Islamic State Claims Paris Attacks That Killed 129
November 13, 2015
The Islamic State extremist group has claimed responsibility for the attacks in Paris which killed 129 people and wounded dozens of others.
The extremist group said in an official statement posted online November 14 that 'eight brothers wearing explosive belts and carrying assault rifles' carried out the attacks.
It said the attacks on November 13 were a response to insults to Islam's prophet and air strikes in 'Islamic State territory.'
The statement comes shortly after French President Francois Hollande said in a televised address that the attacks were committed by Islamic State extremists.
Calling the attacks an 'act of war,' Hollande said the attacks were planned and organized from abroad with help from inside France.
Police say that eight assailants also died, seven of whom blew themselves up with explosive belts at various locations, while one was shot dead by police. It was not clear if all the attackers were accounted for.
None of the attackers has yet been publicly identified.
However, news agencies quoted unnamed sources close to the inquiry as saying one of the assailants had French nationality and was known to have ties with Islamist militants.
Reports say the gunman's body was identified by his fingerprints and that he was from the Courcouronnes suburb south of Paris.
Media reports say an Egyptian and a Syrian passport had been found near the bodies of two of the suicide bombers.
A Greek official said on November 14 the holder of the Syrian passport crossed into the European Union through Greece in October.
'The holder of the passport passed through the island of Leros on October 3, 2015, where he was identified according to EU rules,' said Greece's deputy minister in charge of police, Nikos Toscas.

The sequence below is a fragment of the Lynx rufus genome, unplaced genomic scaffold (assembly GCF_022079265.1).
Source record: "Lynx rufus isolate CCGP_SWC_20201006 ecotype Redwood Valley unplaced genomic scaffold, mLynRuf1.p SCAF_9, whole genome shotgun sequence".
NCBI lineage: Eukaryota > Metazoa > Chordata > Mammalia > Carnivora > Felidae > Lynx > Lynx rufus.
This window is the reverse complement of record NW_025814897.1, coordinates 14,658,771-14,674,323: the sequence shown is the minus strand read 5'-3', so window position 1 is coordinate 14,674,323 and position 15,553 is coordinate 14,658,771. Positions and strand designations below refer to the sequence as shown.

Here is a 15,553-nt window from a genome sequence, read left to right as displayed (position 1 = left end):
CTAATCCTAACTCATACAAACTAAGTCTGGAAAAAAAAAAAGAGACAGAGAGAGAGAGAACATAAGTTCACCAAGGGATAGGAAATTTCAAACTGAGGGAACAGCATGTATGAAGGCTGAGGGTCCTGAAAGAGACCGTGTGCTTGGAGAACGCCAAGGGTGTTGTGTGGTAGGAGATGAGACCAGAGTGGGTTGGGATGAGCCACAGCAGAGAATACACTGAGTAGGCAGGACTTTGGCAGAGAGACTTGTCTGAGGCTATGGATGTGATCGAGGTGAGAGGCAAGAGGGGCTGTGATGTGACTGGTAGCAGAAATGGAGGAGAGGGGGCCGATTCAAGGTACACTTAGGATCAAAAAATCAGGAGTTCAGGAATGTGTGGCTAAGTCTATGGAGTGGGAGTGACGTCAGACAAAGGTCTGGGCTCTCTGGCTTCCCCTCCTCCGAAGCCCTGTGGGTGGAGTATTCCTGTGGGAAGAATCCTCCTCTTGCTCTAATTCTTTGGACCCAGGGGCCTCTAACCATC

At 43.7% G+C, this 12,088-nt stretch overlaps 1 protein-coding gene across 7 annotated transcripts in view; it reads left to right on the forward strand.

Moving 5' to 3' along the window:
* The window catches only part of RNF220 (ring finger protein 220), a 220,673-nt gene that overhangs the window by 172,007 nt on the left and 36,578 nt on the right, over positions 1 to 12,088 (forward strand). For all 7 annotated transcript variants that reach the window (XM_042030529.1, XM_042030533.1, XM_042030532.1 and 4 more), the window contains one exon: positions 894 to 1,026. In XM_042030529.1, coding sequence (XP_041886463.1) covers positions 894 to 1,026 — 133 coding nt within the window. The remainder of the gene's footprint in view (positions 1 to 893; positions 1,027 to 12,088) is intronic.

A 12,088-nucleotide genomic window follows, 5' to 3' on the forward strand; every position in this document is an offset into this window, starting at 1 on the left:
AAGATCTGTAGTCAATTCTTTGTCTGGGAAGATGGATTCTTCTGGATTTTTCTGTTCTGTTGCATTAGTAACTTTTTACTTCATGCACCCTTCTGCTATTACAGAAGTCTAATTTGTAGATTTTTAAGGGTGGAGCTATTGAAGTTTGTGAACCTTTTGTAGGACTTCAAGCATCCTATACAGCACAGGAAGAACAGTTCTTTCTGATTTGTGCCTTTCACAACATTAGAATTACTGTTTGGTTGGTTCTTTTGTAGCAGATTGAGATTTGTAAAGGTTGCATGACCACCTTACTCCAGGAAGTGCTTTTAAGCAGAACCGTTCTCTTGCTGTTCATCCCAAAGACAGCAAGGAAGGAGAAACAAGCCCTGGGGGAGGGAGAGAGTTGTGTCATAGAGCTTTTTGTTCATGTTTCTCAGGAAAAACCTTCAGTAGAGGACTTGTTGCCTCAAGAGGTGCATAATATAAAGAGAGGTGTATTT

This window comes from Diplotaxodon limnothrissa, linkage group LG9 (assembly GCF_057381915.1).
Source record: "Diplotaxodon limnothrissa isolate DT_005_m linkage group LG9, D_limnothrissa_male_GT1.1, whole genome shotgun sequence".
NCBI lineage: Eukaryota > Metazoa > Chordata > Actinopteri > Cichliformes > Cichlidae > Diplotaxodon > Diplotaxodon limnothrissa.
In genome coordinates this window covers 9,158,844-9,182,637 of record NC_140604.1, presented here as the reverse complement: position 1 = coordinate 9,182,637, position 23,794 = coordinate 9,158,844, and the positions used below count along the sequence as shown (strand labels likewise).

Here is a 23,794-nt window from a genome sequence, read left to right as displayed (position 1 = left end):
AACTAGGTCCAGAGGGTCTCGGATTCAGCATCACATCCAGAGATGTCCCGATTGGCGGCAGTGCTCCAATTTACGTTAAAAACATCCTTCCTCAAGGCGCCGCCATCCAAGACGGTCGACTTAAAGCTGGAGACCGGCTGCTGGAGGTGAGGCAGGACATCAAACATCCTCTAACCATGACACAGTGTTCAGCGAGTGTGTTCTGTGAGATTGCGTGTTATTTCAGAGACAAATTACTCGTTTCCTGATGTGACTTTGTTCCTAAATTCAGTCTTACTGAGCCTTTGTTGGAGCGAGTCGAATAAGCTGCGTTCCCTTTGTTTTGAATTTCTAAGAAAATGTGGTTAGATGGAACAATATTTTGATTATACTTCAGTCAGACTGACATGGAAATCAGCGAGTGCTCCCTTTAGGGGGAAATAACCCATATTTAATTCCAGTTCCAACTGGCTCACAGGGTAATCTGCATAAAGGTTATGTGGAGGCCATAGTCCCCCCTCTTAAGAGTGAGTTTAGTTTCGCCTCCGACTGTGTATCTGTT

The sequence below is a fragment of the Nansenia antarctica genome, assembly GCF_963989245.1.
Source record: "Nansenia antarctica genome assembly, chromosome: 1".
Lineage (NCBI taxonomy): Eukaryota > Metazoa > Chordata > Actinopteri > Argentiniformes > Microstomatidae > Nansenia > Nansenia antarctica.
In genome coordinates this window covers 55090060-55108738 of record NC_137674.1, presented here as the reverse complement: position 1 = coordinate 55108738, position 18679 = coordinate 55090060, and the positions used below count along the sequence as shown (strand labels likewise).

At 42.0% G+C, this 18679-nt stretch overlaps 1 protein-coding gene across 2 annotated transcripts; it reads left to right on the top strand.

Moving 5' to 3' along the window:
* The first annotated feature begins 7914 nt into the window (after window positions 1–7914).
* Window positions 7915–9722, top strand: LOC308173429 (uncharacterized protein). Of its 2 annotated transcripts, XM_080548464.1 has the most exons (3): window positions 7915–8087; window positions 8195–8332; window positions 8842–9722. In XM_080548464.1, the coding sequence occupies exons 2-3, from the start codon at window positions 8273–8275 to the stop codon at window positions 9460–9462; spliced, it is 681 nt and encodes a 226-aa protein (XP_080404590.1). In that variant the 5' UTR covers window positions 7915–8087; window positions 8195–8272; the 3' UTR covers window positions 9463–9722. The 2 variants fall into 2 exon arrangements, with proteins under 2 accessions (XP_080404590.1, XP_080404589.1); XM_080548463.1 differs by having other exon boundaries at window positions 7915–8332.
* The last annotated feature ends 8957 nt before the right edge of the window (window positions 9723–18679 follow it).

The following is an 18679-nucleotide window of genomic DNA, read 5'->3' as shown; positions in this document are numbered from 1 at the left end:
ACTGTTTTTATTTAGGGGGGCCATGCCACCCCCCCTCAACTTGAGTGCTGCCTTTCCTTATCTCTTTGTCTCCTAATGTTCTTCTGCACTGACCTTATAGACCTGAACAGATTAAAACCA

'We do not know if the passport was checked by other countries through which the holder likely passed,' Toscas said.
In Belgium, authorities said on November 14 they have made several arrests linked to the attacks in Paris.
Justice Minister Koen Geens said the arrests came after a car with Belgian license plates was seen close to the Bataclan theater late on November 13.
He said it was a rental vehicle and police organized several raids in the St. Jans Molenbeek neighborhood in Brussels on November 14.
German officials say a man arrested in Germany's southern state of Bavaria in early November after guns and explosives were found in his car may be linked to the Paris attacks.
'There are reasonable grounds for presuming that it might be related to the matter,' Bavaria's state premier, Horst Seehofer, said on November 14.
The attacks are the worst terrorist attack in France's history.
At the scene of the worst carnage, the gunmen entered the Bataclan concert hall as it was hosting an American rock band and held dozens of the some 1,500 concertgoers there hostage as they went on a shooting spree.
Paris city officials told media that at least 87 people were killed in the concert hall.